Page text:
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With eroding trust in digital content, Indians concerned about protecting election integrity: Adobe report

Today, Adobe released findings of its Future of Trust Study for India, which surveyed over 2,000 Indians about their experience encountering misinformation online and concerns about the impact of generative AI. Tied to its work on Responsible Innovation, Adobe commissioned the study to understand public perceptions and sentiment about the societal impact of generative AI and misinformation, including its implications within the context of the ongoing elections in India. Among the findings, the study highlights strong desire from consumers to have tools to verify the trustworthiness of digital content and the urgent need for proactive measures to address misinformation’s potential impact on election integrity in the country.

“We are excited about the potential for generative AI to enhance creativity and productivity, but it is also a transformational technology that demands thoughtful consideration of its societal impact. Our Future of Trust Study underscores the urgent need for media literacy campaigns to educate the consumers about the dangers of deepfakes and to empower them with tools to discern fact from fiction. With the ongoing elections, now is the time to embrace protective technologies like Content Credentials to rebuild trust in the digital ecosystem,” says Prativa Mohapatra, Vice President & Managing Director, Adobe India.

Key findings of the report include:

Misinformation is regarded as one of the biggest threats facing society – a concern that may be eroding trust in certain platforms where misinformation is spread.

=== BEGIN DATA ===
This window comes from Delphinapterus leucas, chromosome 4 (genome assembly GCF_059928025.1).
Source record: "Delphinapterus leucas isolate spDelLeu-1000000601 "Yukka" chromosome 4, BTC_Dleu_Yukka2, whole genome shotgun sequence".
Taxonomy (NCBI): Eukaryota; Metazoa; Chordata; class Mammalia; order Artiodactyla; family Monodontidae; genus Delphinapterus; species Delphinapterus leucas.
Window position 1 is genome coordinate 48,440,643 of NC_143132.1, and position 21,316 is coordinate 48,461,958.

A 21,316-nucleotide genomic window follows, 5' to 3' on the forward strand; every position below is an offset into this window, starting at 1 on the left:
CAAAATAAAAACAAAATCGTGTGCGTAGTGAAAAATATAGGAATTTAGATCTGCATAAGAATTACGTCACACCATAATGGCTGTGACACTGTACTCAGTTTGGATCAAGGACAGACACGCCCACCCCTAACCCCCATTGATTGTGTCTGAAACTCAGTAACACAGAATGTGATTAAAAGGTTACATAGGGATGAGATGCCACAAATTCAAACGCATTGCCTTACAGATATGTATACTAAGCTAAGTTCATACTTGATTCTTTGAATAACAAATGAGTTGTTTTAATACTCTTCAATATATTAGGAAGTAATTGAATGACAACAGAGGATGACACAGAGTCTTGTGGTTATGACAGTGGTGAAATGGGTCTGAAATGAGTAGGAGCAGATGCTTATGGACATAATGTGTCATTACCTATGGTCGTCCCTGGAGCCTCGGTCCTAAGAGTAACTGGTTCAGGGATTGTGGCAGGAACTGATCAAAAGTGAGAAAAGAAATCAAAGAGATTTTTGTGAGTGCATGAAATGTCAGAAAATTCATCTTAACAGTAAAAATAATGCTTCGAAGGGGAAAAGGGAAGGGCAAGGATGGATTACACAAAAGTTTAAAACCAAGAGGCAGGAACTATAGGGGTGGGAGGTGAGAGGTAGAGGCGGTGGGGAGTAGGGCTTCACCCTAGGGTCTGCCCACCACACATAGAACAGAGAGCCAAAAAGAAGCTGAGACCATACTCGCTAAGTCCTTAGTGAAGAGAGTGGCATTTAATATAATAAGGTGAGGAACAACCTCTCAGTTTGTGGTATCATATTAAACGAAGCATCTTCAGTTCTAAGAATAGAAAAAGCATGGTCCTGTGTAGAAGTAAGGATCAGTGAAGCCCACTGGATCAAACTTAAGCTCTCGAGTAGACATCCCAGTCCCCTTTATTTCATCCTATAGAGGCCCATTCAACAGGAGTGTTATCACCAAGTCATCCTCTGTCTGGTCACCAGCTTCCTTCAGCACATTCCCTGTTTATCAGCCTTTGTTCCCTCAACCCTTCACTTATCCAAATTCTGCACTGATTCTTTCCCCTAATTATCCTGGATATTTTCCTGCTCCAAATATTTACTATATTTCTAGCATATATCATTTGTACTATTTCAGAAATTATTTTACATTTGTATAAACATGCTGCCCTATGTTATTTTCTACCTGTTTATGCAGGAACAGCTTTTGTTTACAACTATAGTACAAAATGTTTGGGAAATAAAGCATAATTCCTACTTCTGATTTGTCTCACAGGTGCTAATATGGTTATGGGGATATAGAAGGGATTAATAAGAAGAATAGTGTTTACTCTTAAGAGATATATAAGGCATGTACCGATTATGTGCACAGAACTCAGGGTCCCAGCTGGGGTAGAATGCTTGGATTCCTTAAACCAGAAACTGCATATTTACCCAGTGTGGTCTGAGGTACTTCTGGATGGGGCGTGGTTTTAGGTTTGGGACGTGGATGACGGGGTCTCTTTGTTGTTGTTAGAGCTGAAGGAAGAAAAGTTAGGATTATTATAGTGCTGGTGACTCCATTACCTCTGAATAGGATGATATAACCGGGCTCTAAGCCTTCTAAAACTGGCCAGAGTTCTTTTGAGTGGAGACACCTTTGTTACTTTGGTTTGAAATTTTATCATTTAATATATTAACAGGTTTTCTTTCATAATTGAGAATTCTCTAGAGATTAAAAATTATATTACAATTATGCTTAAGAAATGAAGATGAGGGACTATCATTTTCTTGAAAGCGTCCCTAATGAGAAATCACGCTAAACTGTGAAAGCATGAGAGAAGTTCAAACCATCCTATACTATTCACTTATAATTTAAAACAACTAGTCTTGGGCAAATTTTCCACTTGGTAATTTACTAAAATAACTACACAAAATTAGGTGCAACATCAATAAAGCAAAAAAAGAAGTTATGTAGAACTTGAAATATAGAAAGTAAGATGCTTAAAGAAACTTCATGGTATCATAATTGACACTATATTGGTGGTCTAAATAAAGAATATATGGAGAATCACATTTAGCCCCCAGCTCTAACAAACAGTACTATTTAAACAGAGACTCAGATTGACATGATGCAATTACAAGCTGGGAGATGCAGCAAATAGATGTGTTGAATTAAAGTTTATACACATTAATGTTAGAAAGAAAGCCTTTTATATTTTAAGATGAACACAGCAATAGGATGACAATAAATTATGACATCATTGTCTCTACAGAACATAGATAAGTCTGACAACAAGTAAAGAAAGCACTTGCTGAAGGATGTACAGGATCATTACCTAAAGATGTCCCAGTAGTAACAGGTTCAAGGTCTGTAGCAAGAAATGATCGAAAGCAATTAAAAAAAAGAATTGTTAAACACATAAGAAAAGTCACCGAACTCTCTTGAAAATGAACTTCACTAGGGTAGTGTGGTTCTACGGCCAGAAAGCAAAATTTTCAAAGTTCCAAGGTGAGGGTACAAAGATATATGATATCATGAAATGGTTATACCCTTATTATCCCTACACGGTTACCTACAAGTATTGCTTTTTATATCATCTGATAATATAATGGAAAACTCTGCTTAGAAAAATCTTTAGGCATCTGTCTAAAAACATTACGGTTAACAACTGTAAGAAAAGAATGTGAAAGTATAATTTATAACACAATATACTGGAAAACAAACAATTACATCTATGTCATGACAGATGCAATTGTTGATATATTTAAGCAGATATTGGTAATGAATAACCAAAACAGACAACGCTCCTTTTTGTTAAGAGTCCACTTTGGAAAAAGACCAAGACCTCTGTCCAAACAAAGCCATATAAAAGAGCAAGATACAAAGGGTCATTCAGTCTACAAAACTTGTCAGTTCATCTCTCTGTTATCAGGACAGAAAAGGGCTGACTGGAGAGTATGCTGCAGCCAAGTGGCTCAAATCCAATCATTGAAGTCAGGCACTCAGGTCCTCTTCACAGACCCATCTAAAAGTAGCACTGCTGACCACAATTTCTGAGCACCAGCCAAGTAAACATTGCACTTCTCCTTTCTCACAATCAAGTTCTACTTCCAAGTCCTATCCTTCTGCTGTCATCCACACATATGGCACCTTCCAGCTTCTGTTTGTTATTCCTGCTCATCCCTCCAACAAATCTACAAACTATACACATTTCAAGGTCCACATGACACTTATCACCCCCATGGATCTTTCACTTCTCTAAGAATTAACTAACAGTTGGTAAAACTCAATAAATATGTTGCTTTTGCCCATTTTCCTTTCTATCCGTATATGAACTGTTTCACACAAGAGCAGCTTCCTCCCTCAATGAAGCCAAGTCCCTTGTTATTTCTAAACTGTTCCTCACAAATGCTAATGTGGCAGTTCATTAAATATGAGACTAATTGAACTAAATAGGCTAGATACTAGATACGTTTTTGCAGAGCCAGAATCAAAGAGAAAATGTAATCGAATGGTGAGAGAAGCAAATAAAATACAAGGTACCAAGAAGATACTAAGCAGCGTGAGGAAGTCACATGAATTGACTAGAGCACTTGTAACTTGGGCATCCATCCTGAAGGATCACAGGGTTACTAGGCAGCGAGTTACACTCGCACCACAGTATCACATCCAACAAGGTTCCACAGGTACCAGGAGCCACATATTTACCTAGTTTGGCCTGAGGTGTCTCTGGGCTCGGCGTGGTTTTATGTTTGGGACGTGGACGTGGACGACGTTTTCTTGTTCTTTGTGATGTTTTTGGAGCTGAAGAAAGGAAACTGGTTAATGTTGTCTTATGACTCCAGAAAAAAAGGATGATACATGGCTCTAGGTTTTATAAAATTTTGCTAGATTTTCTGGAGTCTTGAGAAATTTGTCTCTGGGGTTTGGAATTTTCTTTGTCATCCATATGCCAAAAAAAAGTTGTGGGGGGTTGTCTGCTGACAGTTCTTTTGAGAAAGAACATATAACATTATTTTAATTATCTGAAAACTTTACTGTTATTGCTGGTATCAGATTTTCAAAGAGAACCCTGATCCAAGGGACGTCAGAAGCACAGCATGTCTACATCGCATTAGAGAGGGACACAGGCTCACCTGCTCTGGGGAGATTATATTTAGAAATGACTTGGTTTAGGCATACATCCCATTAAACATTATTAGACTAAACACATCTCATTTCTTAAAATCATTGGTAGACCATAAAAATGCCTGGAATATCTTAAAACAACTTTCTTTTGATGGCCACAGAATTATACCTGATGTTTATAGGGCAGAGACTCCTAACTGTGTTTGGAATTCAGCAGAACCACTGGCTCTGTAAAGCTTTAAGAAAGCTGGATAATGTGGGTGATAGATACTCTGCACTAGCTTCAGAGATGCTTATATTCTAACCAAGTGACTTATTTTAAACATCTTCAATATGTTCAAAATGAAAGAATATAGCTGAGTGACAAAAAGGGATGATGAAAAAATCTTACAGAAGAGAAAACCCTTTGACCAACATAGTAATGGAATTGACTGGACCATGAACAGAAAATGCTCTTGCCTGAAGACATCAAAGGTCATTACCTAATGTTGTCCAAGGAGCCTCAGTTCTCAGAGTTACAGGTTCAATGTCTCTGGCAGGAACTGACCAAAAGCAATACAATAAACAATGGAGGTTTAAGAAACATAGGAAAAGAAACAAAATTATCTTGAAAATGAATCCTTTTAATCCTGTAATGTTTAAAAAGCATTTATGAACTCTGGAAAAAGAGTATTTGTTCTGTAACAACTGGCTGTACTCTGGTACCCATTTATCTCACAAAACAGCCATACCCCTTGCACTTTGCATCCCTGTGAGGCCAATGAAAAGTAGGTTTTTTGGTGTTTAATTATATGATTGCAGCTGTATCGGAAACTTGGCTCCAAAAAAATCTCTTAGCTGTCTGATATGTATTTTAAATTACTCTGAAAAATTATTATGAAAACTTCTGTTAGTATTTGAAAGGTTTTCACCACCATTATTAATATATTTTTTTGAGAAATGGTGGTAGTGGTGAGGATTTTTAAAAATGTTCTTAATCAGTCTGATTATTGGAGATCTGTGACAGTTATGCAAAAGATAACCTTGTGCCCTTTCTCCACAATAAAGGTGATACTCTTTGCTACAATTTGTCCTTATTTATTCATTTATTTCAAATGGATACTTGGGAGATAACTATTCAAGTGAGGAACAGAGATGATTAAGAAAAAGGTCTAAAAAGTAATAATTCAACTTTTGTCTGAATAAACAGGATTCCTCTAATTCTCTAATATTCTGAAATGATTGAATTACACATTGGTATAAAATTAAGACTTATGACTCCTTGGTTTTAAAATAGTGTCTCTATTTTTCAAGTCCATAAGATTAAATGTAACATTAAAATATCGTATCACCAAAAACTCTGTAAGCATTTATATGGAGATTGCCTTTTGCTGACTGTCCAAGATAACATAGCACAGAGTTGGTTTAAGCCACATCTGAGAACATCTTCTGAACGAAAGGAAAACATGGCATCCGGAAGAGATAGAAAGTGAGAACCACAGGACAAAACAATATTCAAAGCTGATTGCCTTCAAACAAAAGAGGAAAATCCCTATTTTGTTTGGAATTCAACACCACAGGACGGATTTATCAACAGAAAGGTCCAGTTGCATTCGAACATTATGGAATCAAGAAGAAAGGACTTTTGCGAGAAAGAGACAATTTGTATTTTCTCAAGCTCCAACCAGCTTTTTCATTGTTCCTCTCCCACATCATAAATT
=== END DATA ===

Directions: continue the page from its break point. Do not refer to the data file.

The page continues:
·       With misinformation becoming more prevalent, the study shows that 81% of Indians fear that the content they consume online could be altered to fuel misinformation, while an equal percentage also said that it is becoming difficult to verify whether the content, they are consuming online is trustworthy.   

·       Concerns about misinformation are also impacting consumer’s use of social media platforms with 45% Indians saying that they have stopped or curtailed their use of a specific social media platform due to the amount of misinformation on it.

Amidst a climate of eroding trust in digital content, Indians are concerned about protecting election integrity.

·       In a year when over four billion people globally are expected to head to the polls, the study found that a significant number of Indians (86%) believe that misinformation and harmful deepfakes will impact future elections.

·       Without widespread tools to help them decide whether the online content they are consuming is true, a significant number of Indians (82%) believe that election candidates should be prohibited from using generative AI in their promotional content.

·       Most Indians (94%) believe that governments and technology companies should work together to protect election integrity against the detrimental effects of deepfakes and misinformation.

Most Indians consider the credibility of a source before sharing content online but also believe that having the tools and media literacy skills to verify whether a content is true is important.

·       Most Indians (92%) believe that it is essential that they have the right tools to verify if online content is trustworthy.

·       In addition, high percentage of Indians (93%) agree that it is important to know if the content they are consuming is generated using AI.

·       Concerns regarding misinformation are impacting how people think about its potential effect on children, with 94% of Indians saying that children should be taught media literacy skills as part of their school curriculum.

Methodology

Adobe collaborated with Advanis to gathered responses from 2,056 Indian residents aged 18 and older. Data was collected from an opt-in non-probability sample provider in March.

Source: Social Samosa

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